Grimwood Mears, C.J. and Pramada Charan Banerji, J.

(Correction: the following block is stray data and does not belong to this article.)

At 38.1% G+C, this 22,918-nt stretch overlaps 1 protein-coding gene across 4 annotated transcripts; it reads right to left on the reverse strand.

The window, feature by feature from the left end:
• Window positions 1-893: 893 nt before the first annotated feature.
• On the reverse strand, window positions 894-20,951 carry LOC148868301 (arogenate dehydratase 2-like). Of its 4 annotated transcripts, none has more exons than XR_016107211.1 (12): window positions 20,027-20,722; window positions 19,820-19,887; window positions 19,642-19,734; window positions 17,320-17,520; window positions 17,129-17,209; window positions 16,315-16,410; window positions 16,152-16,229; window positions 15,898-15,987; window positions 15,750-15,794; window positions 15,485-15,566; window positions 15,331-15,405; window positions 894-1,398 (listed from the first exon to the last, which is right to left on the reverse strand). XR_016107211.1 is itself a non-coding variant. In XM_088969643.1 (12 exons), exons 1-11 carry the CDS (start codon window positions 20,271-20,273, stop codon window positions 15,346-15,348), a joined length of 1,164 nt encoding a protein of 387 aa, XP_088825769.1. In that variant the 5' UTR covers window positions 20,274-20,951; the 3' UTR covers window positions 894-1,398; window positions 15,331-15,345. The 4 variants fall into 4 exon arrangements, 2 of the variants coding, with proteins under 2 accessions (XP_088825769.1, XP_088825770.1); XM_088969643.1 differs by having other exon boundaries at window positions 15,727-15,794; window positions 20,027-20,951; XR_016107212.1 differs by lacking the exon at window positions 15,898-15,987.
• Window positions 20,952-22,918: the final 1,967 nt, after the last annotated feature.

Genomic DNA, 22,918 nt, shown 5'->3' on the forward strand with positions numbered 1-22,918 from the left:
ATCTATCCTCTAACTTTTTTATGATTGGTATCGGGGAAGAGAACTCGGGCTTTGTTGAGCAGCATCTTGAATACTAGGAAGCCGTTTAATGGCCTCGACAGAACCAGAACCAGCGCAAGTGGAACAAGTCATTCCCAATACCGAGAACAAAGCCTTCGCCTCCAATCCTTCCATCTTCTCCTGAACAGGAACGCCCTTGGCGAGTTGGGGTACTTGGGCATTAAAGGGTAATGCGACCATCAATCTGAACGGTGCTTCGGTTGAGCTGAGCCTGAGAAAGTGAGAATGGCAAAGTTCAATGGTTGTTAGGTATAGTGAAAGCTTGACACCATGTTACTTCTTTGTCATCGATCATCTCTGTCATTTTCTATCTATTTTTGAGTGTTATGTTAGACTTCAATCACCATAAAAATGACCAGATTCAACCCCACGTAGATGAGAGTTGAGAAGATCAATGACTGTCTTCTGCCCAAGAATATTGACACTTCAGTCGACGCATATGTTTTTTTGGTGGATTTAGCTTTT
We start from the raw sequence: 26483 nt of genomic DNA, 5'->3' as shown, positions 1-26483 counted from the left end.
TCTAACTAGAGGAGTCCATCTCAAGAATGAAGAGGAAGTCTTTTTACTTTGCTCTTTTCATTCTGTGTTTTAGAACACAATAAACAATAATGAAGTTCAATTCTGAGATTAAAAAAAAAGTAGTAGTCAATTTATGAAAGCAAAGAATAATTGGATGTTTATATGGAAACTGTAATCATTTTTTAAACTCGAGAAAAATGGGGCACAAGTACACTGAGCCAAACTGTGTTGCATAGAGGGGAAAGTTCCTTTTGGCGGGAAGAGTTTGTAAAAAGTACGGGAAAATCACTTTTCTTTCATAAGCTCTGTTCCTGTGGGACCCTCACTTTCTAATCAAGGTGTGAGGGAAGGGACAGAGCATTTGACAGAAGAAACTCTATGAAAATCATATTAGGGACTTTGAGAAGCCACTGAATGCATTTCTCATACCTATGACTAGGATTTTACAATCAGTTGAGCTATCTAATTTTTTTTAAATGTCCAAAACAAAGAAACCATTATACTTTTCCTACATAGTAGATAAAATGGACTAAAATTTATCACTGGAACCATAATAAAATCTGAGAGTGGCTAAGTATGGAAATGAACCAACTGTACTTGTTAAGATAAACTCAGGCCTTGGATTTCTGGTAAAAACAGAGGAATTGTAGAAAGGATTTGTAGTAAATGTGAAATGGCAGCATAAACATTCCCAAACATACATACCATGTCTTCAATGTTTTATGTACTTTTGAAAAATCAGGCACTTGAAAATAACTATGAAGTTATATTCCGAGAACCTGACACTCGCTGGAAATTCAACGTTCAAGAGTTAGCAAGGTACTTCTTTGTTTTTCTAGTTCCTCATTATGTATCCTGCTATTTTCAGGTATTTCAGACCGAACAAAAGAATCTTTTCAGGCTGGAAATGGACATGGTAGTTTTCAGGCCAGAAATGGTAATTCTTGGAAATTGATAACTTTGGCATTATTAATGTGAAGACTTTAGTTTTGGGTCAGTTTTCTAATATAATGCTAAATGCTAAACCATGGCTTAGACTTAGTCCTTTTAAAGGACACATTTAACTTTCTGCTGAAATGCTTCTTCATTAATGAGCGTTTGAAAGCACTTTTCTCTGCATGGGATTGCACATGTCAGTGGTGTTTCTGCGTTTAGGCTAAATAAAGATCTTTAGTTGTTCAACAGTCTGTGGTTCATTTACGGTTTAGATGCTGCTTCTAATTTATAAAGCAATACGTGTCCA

1. The facts of this case are these. On the 15th of June, 1888, one Hasnu mortgaged a three anna share to the defendants 3 and 4. The mortgaged property was sold in execution of a simple money decree, and a one anna share was purchased by one Kali Charan, who was the predecessor in title of the defendants 1 and 2. Another one anna share Was purchased by Sarju Prasad, and the third one anna share was purchased by Wazir Ali, the defendant No. 5. Sarju Prasad mortgaged the one anna share purchased by him to the Gorakhpur Bank. The Bank obtained a decree upon that mortgage and caused the one anna share to be sold by auction, and it became the purchaser of that share. The defendants 3 and 4, the mortgagees under the mortgage of 1888, brought a suit on the basis of that mortgage against the defendants 1 and 2, the Gorakhpur Bank and Wazir Ali, the defendant No. 5, and obtained a decree for sale. In the suit in which that decree was passed a compromise was entered into between the mortgagees and the defendants Nos. 1 and 2, by which the latter agreed to pay to the mortgagees Rs. 1,333-5-4 and the mortgagees undertook to release from liability the one anna share purchased by their father, Kali Charan, The aforesaid amount appears to have been paid to the decree-holders and a sum of Rs. 14,200 was the balance outstanding under the decree. The decree-holders caused the one anna share of Wazir Ali to be sold by auction, and this sale realized Rs. 4,200. They then put up to sale the one anna share purchased by the Gorakhpur Bank, and this sale realized Rs. 10,000, which fully discharged the decree. After this auction sale the present suit was instituted by the Gorakhpur Bank against) the defendants 1 and 2, the defendants 3 and 4 and Wazir Ali, the fifth defendant. The Bank's contention was that the one anna share, of which it was the purchaser, was liable for one-third of the mortgage debt, that it had contributed more than its rateable share, and that the Bank was, therefore, entitled to be recouped the amount which the sale of its property had fetched in excess of its share of liability, and on this ground the Bank claimed Rs. 4,822-3-7 and interest. The court below dismissed the claim as against the defendants 1 and 2; it also dismissed the claim against Wazir Ali; but it made a decree against the defendants Nos. 3 and 4, the decree-holders, on the ground that under the compromise between them and the heirs of Kali Charan they had under taken to compensate the heirs of Kali Charan for any amount which they might have to pay on account of the decree in addition to the amount which they had undertaken to pay. The decree-holders, the defendants nos. 3 and 4, have preferred this appeal, and it is contended on their behalf that if the claim could be maintained against; any one, it could be maintained against defendants 1 and 2 and the decree of the court below as against them (defendants 3 and 4) was an erroneous decree. We may mention that the Gorakhpur Bank did not prefer any appeal against that part of the decree of the court below which dismissed the claim against Wazir Ali and against the defendants 1 and 2. In our opinion the decree of the court below as regards Wazir Ali is correct. No doubt the one anna share which Wazir Ali purchased was rateably liable for one-third of the mortgage debt; but Wazir Ali surrendered that share and it was sold by auction. Therefore no claim for contribution could be brought forward against him. He was not in possession of any part of the mortgaged property after the auction sale of his one anna share, and no claim could be advanced against him as no personal liability was incurred by him. The only persons against whom the Gorakhpur Bank, which undoubtedly had contributed more than its rateable share of liability, could maintain its claim, were the defendants 1 and 2, whose share in the mortgaged property has not yet been sold, but the court below exempted those defendants from the claim on the ground that the decree-holders, defendants 3 and 4, had undertaken by the compromise to pay up any amount for which the defendants 1 and 2 might be liable. This part of the judgment of the learned Subordinate Judge is, in our opinion, erroneous. There was no privity of contract between the plaintiff (i. e. the Gorakhpur Bank) and the decree-holders, defendants 3 and 4, and, therefore, by virtue of the compromise the Gorakhpur Batik could have no claim as against the defendants Nos. 3 and 4. The right of the Gorakhpur Bank to obtain contribution from the defendants 1 and 2 could not be deemed to attach to the decree-holders, defendants 3 and 4, by reason of their agreement with the defendants 1 and 2 to release their one anna share from liability for the mortgage. It was, however, contended by Mr. Dillon on behalf of the Bank that the defendants 3 and 4, being auction purchasers of the one anna share of the Gorakhpur Bank, were liable to the Bank to make good the amount which the Bank had to pay in excess of its share of liability. In our opinion the position of the defendants 3 and 4 was that of auction purchasers of the one anna share of the Gorakhpur Bank. As such auction purchasers, they could not be held liable to contribute towards the mortgage money. An auction purchaser in execution of a decree obtained upon a mortgage purchases the rights of the mortgagor and the mortgagee at the date on which the mortgage was made and any subsequent equities or liabilities which arose in respect of the mortgaged property could not attach to him inasmuch as he acquired the property free from any such liabilities or equities. Mr. Dillon has failed to draw our attention to any authority in which it has been held that a claim like the present could be brought against the auction purchaser. He referred to the case of Shanto Chandar Mukerji v. Nain Sukh (1901) I.L.R. 23 All. 355, but that was not a case like the present and the circumstances of that case are wholly distinguishable from those of this case. The case which is applicable to the appeal before us is that of Hari Raj Singh v. Ahmad-ud-din Khan (1897) I.L.R. 19 All. 545. In that case it was held that a suit for contribution could be brought only against the holder of the portion of the mortgaged property which had remained unsold. In this view the decree of the court below cannot be supported, and this appeal must prevail. We accordingly allow the appeal, set aside the decree of the lower court and dismiss the suit with costs.